Analysis and Detection of Cyanazine-Specific Degradates in Minnesota Groundwater Using LC-MS/MS.

Drinking Water
Oral Presentation

Prepared by B. VanRyswyk, H. Johnson, B. Schaefer, B. Bruening, K. Reynolds, D. Tollefson, M. Ribikawskis
Minnesota Department of Agriculture, 625 Robert Street North, Saint Paul, MN, 55155, United States

Contact Information:; 507-344-3203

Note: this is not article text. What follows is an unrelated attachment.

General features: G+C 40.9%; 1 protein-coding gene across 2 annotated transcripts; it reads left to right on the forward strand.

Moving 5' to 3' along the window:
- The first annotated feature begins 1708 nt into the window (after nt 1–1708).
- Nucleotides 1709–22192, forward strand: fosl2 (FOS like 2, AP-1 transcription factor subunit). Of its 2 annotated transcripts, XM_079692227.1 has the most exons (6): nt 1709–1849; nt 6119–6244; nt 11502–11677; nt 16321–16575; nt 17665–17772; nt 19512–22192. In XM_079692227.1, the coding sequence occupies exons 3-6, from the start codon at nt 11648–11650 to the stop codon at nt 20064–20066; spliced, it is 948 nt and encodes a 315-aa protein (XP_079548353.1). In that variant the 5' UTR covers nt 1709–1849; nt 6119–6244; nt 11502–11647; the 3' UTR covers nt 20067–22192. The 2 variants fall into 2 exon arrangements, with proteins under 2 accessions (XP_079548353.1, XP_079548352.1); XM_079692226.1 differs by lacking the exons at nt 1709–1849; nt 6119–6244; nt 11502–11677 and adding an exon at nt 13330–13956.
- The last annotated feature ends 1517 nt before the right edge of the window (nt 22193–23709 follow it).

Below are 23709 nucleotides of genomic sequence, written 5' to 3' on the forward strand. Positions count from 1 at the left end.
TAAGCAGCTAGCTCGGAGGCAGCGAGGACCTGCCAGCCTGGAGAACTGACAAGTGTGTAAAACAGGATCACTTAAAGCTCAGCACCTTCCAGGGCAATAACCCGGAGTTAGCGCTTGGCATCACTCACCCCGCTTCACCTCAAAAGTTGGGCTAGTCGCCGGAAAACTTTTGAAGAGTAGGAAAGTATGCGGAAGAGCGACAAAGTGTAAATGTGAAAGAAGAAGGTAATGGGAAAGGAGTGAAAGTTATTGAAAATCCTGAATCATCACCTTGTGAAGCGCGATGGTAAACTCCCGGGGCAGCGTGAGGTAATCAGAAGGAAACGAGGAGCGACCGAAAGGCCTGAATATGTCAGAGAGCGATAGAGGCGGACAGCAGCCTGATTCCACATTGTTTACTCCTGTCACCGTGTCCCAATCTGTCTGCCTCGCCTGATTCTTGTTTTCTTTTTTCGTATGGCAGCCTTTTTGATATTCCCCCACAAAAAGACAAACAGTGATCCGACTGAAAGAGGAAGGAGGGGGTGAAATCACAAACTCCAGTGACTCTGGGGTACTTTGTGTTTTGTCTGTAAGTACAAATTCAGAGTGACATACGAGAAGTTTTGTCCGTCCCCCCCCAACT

Cyanazine, a triazine herbicide, was used extensively to control weeds in corn in Minnesota from the early 1970s through the 1990s. Use of cyanazine stopped in 2002 after registration was voluntarily cancelled nationally due to human health and environmental concerns. The cyanazine degradation pathway identifies seven different possible degradates, two of which are common to atrazine, another corn herbicide that is still in use. Following product cancellation, analysis for the cyanazine-specific degradates in water samples was limited to the U.S. Geological Survey Organic Geochemistry Research Laboratory, resulting in limited surface water and groundwater data collection nationally. In 2019, the Minnesota Department of Agriculture Laboratory and a contract laboratory successfully developed solid phase extraction (SPE) and direct aqueous injection (DAI) LC-MS/MS methods, respectively, for the analysis of the cyanazine-specific degradates. Over 1,600 samples were collected from surface water and groundwater locations across Minnesota in 2019, including over 1,100 samples from private drinking water wells. Results indicated limited detections of cyanazine-specific degradates in surface waters (rivers and streams) and shallow groundwater. However, detections were more frequent in private drinking water wells in areas of the State characterized as having vulnerable groundwater, with some detections exceeding the state drinking water human health risk limit for total cyanazine (1.0 µg/L). Of the cyanazine-specific degradates, deethylcyanazine acid was detected most frequently and at the highest concentrations in private drinking water well samples, indicating long-term persistence of this degradate in groundwater. Data will be presented from over 100 split samples that were collected and submitted for analysis using SPE and DAI LC-MS/MS methods. The effectiveness of home point-of-use, reverse osmosis (RO) water treatment systems was also evaluated in select wells with pesticide detections. Results indicated complete removal of the cyanazine-specific degradates in the 44 RO treatment systems evaluated.